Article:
An online marketing consultant, an avid reader of 400 + books a year. Professional reader, reviewer, and blogger. Enjoy ARCs and new releases.
A special thank you to Random House, NetGalley, and LibraryThing early reviewers for an ARC in exchange for an honest review. Best of both worlds--digital and print.
When you think of Melanie Benjamin’s writing, and her spectacular historical novels which come alive with rich characters—reminiscent of past eras, as THE SWANS OF FIFTH AVENUE, representative of: Timeless Elegance. Classic. Society. Glamour. Passion. Elite. Literary. Cultured. Flawless. Sophisticated. Vintage. Stylish. . . .
And often S C A N D A L O U S !
A literary scandal. Truman had divulged secrets. He called it literature. His friends had shunned him. He died. A cautionary tale. Social suicide.
However, what happened in "between the lines?" The author peels back the layers. The exquisite swan, Babe with the grotesque Truman. Why? She explores what happened between Truman and Babe. This is the story the author so elegantly tells, an inspiring blend of fact with fiction.
“What happened to Truman Capote and his swans? What happened to elegance. What truly was the price they paid for the lives they lived. For there is always a price. Especially in fairy tales.”
Set in the dazzling world of the elite in 1950s and 1960s, meet the alluring socialite “Swans”: Babe Paley, Slim Keith, C.Z. Guest, Gloria Guinness, and Pamela Churchill-- New York society.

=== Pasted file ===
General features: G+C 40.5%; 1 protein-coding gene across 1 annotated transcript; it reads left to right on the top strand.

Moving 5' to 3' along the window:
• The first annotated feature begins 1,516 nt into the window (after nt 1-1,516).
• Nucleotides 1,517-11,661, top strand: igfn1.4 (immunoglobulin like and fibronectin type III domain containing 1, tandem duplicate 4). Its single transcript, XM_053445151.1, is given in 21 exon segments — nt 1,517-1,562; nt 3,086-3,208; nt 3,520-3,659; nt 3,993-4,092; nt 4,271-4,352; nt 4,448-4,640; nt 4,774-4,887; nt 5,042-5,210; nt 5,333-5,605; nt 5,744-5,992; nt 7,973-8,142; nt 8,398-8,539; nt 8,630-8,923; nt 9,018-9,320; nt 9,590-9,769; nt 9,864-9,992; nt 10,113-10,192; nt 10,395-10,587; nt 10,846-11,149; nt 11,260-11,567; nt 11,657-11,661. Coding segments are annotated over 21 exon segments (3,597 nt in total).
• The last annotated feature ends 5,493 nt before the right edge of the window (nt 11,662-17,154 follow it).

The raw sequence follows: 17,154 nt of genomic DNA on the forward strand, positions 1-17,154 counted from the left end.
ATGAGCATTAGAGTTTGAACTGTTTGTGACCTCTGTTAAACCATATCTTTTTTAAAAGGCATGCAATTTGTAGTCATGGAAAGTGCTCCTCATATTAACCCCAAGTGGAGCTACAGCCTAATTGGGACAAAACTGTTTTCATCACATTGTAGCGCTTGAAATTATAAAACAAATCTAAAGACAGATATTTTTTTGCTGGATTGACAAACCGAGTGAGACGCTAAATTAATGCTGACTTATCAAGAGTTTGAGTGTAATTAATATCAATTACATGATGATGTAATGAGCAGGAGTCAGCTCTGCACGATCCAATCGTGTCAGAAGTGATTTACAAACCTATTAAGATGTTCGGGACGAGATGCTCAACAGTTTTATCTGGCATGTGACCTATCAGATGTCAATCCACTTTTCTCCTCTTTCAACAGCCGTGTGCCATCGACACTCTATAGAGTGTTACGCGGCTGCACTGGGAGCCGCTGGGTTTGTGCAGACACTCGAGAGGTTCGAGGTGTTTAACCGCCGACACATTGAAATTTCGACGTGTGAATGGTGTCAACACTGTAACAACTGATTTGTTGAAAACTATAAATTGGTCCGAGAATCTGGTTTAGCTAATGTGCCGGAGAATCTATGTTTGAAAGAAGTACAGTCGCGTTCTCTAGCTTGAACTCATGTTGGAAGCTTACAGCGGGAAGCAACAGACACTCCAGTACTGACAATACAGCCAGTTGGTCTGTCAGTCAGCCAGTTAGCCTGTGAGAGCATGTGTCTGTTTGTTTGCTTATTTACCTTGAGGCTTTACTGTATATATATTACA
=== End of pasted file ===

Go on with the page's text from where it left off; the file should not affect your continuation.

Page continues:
Babe Paley, the stunningly beautiful socialite befriends literary Truman Capote and introduces him to her friends. Gaining insights into the lives of Manhattan’s elite and influential –their secrets, scandals, and hidden desires. Truman Capote soon became known as the darling of an inner circle he called his "swans."
Babe is married to a high-profile husband, wife of CBS president William S. Paley, a beautiful home, wealthy, jewels, travel, and influence, social circles, and all which come with the lifestyle. However, she is lonely and wants love…. Truman is available.
Truman was obsessed not so much by money, as he was by many of those who have it. The stylish rich. Women delighted him, and he pleasured them in every way but one—the physical act of love. He is adored by the swans. They enjoyed his company, as much as he enjoyed theirs. He admired all of his swans, but the one who captured his head and heart was in some ways, the loveliest of all.
However, in 1975, the dear friends and Manhattan socialites discover the literary lion Truman Capote has betrayed them, revealing their dirtiest secrets, to the world in a story published to great fanfare in Esquire.
The latest issue had hit the stands, the cover profile picture of a fat and pasty-looking Truman Capote, the headline trumpeting the acclaimed author of, In Cold Blood’s newest, hotly anticipated short story. “La Cote Basque 1965,” it was called. The murder Capote had committed, by telling the stories he had told. Stories he had no right to tell. Stories they never should have told him in the first place.